Alpaca vs Cashmere17th March 2014
I am often asked by our customers why they should choose alpaca fibre over something like cashmere...a good question!
Cashmere has the lead in the market by far; it is a better known yarn and is renowned for being luxurious, super-soft and high-quality. Of course, any person will tell you that there are grades of quality and that there is cheap, poor-standard cashmere and the cream of the crop cashmere and that usually, you get what you pay for. The same can be said for alpaca on the quality scale; Baby Alpaca, the only type of Alpaca that Samantha Holmes uses, is generally considered to be the best standard (except for Royal Alpaca at 18 microns approx) and usually has a grade of around 21 microns. Therefore the softness or 'prickle factor' is very close. Certainly wearing one of our Jersey Knit Travel Shawls feels just as luxurious to any Cashmere Travel Shawl – obviously we’re a little biased but we’ve been told frequently by our customers that they are in full agreement – wrapping yourself up on a long-haul flight with one of our Alpaca Travel Shawls will have you feeling draped in luxury and cosy warm instantly.
Now things get interesting:
China mass produces nearly ¾ of all cashmere products. There was even an article posted on the BBC website a month ago which said that rat fur (among other things) was found to be in garments claiming to be Cashmere – Italian authorities seized over 1 million items in this case! Sadly these examples are on the increase. Alpaca is mostly sourced from Peru where alpacas originate – Samantha Holmes only sources alpaca from Peru and has most products hand-produced by small artisan groups there supporting fair trade.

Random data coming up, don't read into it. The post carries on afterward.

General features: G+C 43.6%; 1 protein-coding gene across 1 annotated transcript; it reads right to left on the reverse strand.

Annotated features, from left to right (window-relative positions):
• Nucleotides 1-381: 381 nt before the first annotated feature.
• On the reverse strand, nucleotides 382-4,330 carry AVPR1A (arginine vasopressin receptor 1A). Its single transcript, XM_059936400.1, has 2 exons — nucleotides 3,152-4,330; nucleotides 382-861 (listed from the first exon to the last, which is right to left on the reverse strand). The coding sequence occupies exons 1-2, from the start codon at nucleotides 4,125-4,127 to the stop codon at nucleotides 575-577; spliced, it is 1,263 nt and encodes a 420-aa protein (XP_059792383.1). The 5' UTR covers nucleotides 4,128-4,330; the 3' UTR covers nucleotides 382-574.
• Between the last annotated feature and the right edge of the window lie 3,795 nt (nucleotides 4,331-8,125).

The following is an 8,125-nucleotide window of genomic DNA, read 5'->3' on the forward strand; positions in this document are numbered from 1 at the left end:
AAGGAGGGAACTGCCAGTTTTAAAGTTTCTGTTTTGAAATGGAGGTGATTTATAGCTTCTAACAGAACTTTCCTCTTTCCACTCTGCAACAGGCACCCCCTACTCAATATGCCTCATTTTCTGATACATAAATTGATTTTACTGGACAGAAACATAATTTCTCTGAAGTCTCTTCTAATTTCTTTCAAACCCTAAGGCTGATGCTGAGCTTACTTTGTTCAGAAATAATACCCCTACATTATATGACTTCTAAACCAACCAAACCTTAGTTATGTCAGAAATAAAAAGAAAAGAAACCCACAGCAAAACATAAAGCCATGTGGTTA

Alpaca fibres are hollow with an insulating core making it the warmest option but also breathable. It contains no lanolin and is hypoallergenic; an excellent choice of material for a baby garment. Our Alpaca Travel Shawl also makes a fantastic ‘new mum’ gift as it makes a fantastic breast-feeding blanket and mum can rest easy knowing that her baby’s sensitive skin is safe.
Lastly, there are many perks of alpaca over cashmere but the biggest is probably price! A good-quality Cashmere Travel Shawl/Wrap will usually set you back between £200-£300 where as our Alpaca Travel Shawl/Wrap retails at £99.
Cashmere has a long-standing reputation for quality and softness. Due to it being the more well-known yarn it is often trusted and nearly always more pricey. A savvy shopper can do a few researches to gather their own opinions but if the quality is like for like then I propose that the benefits and price of Alpaca means it wins this contest hands down!